Delhi orphaned by parties
Politicians, it’s said, are very thick skinned. In my two decades as reporter I did come across some of these thick skinned politicians but in most of the circumstances, when I look back, I find being thick skinned was one of the positive attributes of their character. Standing up to criticism and not getting unnerved by it is a positive attribute as far as one takes lessons from criticism. While majority of politicians are ‘thick skinned’ and take criticism in their stride, there are few who react vehemently as would, for the want of a better word, a reactionary do.
In recent times, this kind of vehement reaction to criticism has been most visible among the leaders of the Aam Aadmi Party (AAP). In their short-lived days of glory, they fervidly reacted to any criticism that would be made of them in the media. They forgot Kabir’s famous saying, nindak niyare rakhiye aangan kuti chhawaye; bin sabun pani bina nirmal karat subhaye. (Keep your critic close to you, give him a shed in your courtyard; for he purifies you without water and soap). That their most abusive and arrogant reaction proved to be counter-productive is visible from the fact the organisation is in tatters with a withering top leadership.
The readers would be wondering that when the headline mentions Delhi being orphaned, how the notebook is all about politicians being thick skinned. The two are connected as all my life I have never come across a more thick skinned politician than AAP leader Arvind Kejriwal. In the context of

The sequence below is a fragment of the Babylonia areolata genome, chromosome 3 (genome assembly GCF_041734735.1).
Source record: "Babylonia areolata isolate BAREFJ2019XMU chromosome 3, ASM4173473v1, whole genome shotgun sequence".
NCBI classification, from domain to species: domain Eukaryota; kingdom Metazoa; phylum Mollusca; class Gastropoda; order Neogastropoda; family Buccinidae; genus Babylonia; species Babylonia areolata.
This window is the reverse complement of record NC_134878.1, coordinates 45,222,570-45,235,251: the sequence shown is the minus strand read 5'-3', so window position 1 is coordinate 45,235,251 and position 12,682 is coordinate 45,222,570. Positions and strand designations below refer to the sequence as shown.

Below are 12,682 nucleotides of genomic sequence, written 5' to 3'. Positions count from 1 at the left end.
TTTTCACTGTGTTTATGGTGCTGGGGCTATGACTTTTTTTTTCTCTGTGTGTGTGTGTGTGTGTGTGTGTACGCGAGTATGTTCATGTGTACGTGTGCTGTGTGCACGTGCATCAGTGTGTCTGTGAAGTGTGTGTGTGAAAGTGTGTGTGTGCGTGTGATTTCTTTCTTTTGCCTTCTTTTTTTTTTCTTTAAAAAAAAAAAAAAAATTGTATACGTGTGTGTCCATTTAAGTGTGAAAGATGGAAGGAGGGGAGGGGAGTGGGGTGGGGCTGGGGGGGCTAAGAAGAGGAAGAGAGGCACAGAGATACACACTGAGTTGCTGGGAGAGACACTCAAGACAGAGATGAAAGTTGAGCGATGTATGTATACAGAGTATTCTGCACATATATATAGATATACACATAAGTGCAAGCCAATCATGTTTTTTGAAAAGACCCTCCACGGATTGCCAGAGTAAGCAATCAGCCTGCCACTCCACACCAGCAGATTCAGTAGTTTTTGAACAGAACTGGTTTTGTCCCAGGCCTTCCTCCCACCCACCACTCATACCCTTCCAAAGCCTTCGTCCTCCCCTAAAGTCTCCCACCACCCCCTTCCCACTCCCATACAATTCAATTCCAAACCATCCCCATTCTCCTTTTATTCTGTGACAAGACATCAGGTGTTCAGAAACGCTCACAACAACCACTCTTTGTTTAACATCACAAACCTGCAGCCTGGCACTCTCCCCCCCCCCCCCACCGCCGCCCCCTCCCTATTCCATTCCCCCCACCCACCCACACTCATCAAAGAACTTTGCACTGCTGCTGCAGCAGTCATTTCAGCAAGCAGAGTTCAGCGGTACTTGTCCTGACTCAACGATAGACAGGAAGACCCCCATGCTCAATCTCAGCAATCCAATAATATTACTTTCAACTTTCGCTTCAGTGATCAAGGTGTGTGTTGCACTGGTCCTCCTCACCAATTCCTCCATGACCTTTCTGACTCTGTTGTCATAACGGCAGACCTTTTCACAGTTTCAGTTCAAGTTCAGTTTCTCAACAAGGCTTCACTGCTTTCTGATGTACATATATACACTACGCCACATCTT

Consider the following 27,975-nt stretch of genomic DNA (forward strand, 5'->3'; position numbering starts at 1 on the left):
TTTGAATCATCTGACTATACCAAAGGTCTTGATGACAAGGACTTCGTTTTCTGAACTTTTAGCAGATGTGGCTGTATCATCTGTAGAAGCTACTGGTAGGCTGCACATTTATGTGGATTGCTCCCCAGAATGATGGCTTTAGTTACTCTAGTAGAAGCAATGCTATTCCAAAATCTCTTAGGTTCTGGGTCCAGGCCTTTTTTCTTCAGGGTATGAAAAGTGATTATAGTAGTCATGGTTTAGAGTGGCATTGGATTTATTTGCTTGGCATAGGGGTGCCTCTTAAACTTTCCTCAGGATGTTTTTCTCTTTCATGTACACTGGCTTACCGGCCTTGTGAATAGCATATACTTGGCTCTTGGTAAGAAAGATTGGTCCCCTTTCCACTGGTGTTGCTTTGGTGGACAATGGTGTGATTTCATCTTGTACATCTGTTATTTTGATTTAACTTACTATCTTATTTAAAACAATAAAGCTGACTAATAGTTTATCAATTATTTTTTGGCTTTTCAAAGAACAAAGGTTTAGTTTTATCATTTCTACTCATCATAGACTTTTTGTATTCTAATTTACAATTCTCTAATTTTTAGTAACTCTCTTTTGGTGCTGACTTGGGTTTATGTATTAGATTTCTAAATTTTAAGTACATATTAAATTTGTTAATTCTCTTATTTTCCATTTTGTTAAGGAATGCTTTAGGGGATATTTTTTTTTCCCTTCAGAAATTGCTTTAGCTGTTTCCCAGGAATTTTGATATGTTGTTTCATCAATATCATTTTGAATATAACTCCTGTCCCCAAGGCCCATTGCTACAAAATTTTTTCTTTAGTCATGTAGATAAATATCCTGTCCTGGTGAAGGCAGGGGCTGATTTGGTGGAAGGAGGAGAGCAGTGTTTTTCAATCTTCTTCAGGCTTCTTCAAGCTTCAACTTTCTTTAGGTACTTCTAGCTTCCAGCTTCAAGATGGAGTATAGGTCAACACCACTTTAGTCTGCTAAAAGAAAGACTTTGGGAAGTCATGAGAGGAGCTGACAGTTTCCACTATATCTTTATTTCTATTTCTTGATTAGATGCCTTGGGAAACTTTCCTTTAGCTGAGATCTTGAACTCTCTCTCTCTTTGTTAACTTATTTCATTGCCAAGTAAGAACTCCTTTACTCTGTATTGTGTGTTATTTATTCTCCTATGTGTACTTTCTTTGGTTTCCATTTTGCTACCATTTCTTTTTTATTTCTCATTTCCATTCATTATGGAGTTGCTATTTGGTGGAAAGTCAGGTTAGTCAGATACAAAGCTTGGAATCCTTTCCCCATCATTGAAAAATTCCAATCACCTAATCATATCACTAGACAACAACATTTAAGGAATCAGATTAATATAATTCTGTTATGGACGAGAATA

Kejriwal, the meaning of the word thick skinned is closer to being unabashed. Last Sunday briefing the mediapersons after meeting of the rump and resignation-ridden national executive of his party,
Kejriwal blamed the BJP government at the centre for the power cuts which the city was facing.
He claimed that in the 49 days that he was at the helm of affairs there was no power cuts. Therein lays the truth Kejriwal! You inherited a healthy state and turned it into tottering administration. On the power front, in the little more than one-and-half months you wielded the baton, you enriched Anil Ambani-led distribution company through a subsidy of Rs 300 crore but did not stay back in office to see whether they were delivering or not.
Those in administration foresaw what awaited Delhi in the summer. At a conclave organised by a media house, former commissioner of Delhi Police Niraj Kumar in fact told Kejriwal that ‘he came with a muffler and went with a muffler; he should have stayed back to see what’s it’s like to administer Delhi during the summer months.’ Not the one to take any lessons, Kejriwal without qualms took pot shots at a poor Narendra Modi, who he said that during the 10 days in office had definitely failed to bring ‘ache din (good days)’ in Delhi.
Delhi in fact today is in a miserable state. It can be said with some responsibility that the state of Delhi was definitely much better than what it is today. Under Sheila Dikshit government, the state did manage to meet challenges substantially on water and power front. There were, however, issues of power pricing, general price rise of essential commodities, charges of corruption against the Congress-led central government, machinations within Congress leadership and also anti-incumbency against the 15-years of local government, which all came together to script demise of a reasonable working government.